GREENWICH planning board was expected to give the Thames Gateway Bridge the green light yesterday.

Councillors were due to give full planning permission for the construction of the £425m bridge, spanning the River Thames between Thamesmead and Beckton, when they met at Woolwich Town Hall.

The bridge will provide a four-lane dual carriageway, two lanes in each direction, for general traffic as well as two segregated public transport lanes and a further lane for pedestrians and cyclists.

All elements of the scheme, including a remodelled road junction at Eastern Way, were due for approval, with the exception of the design of the bridge and approaches. These will be submitted to the planning board at a later stage.

A council report states the bridge will bring reduced journey times, create greater accessibility to jobs and push forward the borough's economic growth.

The bridge would be opened around 2012, with construction starting in 2008.

And it will be tolled for general traffic, probably through camera technology in a similar way to central London's Congestion Charge scheme.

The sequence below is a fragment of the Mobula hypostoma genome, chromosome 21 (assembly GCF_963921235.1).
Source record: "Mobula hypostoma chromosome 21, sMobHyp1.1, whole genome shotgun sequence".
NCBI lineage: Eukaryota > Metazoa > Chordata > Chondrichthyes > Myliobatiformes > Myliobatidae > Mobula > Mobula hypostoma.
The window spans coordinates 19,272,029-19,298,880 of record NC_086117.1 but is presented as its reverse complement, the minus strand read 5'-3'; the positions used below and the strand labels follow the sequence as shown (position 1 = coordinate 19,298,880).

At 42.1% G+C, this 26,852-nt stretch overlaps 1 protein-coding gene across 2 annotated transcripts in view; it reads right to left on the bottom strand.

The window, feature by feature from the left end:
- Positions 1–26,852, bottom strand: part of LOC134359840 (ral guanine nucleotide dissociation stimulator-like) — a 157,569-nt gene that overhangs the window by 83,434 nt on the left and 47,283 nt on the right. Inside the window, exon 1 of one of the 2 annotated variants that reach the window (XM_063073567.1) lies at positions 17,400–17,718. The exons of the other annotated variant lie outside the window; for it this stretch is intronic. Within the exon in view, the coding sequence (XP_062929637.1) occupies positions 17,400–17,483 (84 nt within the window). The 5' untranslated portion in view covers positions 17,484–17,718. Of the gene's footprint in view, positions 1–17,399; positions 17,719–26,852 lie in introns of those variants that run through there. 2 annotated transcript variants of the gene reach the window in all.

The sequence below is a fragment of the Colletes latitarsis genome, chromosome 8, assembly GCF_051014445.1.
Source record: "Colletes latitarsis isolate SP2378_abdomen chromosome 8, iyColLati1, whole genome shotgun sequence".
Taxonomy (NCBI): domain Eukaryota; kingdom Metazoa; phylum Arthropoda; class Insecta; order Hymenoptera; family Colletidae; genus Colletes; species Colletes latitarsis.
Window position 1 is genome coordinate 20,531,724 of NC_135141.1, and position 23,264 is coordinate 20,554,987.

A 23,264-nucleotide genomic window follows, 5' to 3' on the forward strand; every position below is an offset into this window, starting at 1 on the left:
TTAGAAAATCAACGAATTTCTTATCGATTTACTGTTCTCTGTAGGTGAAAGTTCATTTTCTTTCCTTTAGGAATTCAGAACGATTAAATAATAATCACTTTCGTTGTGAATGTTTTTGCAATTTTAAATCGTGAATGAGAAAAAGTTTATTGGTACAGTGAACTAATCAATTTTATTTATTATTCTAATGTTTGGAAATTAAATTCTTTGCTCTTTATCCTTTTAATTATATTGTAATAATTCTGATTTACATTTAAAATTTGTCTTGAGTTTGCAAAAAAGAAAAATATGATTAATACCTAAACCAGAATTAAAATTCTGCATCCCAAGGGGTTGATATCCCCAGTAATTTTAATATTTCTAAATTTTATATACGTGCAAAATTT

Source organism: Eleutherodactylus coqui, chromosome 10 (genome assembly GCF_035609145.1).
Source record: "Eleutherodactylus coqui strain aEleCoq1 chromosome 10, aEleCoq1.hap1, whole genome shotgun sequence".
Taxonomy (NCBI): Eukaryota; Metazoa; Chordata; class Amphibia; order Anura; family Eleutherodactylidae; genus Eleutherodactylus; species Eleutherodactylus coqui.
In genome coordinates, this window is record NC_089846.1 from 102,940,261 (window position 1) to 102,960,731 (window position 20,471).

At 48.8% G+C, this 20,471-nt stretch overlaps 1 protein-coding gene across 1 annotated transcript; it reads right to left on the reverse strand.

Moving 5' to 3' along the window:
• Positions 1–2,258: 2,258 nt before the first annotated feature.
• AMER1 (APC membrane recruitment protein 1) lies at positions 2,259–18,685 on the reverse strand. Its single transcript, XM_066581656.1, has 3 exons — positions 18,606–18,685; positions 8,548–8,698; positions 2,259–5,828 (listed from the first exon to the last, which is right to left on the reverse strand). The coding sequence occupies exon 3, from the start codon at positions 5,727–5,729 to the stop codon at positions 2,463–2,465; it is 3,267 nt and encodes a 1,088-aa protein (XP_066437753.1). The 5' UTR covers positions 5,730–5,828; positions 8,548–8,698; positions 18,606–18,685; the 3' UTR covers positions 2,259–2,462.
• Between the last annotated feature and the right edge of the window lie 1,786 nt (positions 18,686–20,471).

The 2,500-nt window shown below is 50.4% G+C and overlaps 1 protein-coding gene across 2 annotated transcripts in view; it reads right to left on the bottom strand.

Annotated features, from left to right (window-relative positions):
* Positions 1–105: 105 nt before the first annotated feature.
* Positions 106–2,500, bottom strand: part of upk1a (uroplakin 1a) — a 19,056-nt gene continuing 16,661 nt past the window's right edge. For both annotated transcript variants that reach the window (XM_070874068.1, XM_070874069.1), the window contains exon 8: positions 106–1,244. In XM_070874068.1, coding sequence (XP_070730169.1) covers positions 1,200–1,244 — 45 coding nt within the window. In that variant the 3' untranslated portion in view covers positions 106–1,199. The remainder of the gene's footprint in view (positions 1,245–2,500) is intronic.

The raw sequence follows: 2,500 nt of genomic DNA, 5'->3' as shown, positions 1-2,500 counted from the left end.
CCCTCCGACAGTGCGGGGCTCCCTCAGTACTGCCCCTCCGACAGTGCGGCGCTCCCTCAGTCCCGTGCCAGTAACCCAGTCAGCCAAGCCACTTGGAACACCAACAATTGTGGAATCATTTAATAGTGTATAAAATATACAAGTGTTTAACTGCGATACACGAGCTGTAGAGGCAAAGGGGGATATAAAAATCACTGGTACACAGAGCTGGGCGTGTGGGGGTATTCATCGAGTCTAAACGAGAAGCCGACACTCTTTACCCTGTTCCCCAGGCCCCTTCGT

Transport for London is expected to adopt a £2 toll with a 50 per cent discount for residents.

A Low Emission Zone could be introduced to prevent the most polluting commercial vehicles from using the bridge while zero, or reduced, tolls could be given to low-emission vehicles.

Critics of the scheme claim the bridge will bring extra traffic, pollution and noise. Almost 1,300 letters of objection have been received with the majority living in Bexley, particularly in the area around Brampton Road.

A petition with 368 signatures, mostly from Bexleyheath and Welling residents, calls for a public inquiry.

Jennifer Bates, London co-ordinator of Friends of the Earth, told News Shopper a public inquiry is needed as residents had not been properly consulted about the scheme.

She said: "The more people in Greenwich hear about this scheme the less they want it."